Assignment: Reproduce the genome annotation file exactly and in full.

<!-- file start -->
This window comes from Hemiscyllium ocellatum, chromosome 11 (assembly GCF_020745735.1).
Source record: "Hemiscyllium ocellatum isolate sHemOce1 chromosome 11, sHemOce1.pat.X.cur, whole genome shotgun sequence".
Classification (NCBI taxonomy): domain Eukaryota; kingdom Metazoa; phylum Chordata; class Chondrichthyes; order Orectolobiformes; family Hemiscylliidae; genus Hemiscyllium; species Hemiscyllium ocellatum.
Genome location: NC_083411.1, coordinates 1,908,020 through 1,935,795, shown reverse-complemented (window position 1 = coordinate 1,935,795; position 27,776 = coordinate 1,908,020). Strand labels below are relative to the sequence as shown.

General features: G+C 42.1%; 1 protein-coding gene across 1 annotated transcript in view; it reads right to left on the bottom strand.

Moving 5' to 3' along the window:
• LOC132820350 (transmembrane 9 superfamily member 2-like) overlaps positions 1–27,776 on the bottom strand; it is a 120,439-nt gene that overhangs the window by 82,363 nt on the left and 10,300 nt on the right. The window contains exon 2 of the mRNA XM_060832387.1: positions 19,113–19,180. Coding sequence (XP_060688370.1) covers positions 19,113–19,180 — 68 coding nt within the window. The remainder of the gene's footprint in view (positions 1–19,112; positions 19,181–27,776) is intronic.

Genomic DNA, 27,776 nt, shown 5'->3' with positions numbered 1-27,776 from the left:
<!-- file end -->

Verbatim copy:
This window comes from Hemiscyllium ocellatum, chromosome 11 (assembly GCF_020745735.1).
Source record: "Hemiscyllium ocellatum isolate sHemOce1 chromosome 11, sHemOce1.pat.X.cur, whole genome shotgun sequence".
Classification (NCBI taxonomy): domain Eukaryota; kingdom Metazoa; phylum Chordata; class Chondrichthyes; order Orectolobiformes; family Hemiscylliidae; genus Hemiscyllium; species Hemiscyllium ocellatum.
Genome location: NC_083411.1, coordinates 1,908,020 through 1,935,795, shown reverse-complemented (window position 1 = coordinate 1,935,795; position 27,776 = coordinate 1,908,020). Strand labels below are relative to the sequence as shown.

General features: G+C 42.1%; 1 protein-coding gene across 1 annotated transcript in view; it reads right to left on the bottom strand.

Moving 5' to 3' along the window:
• LOC132820350 (transmembrane 9 superfamily member 2-like) overlaps positions 1–27,776 on the bottom strand; it is a 120,439-nt gene that overhangs the window by 82,363 nt on the left and 10,300 nt on the right. The window contains exon 2 of the mRNA XM_060832387.1: positions 19,113–19,180. Coding sequence (XP_060688370.1) covers positions 19,113–19,180 — 68 coding nt within the window. The remainder of the gene's footprint in view (positions 1–19,112; positions 19,181–27,776) is intronic.

Genomic DNA, 27,776 nt, shown 5'->3' with positions numbered 1-27,776 from the left: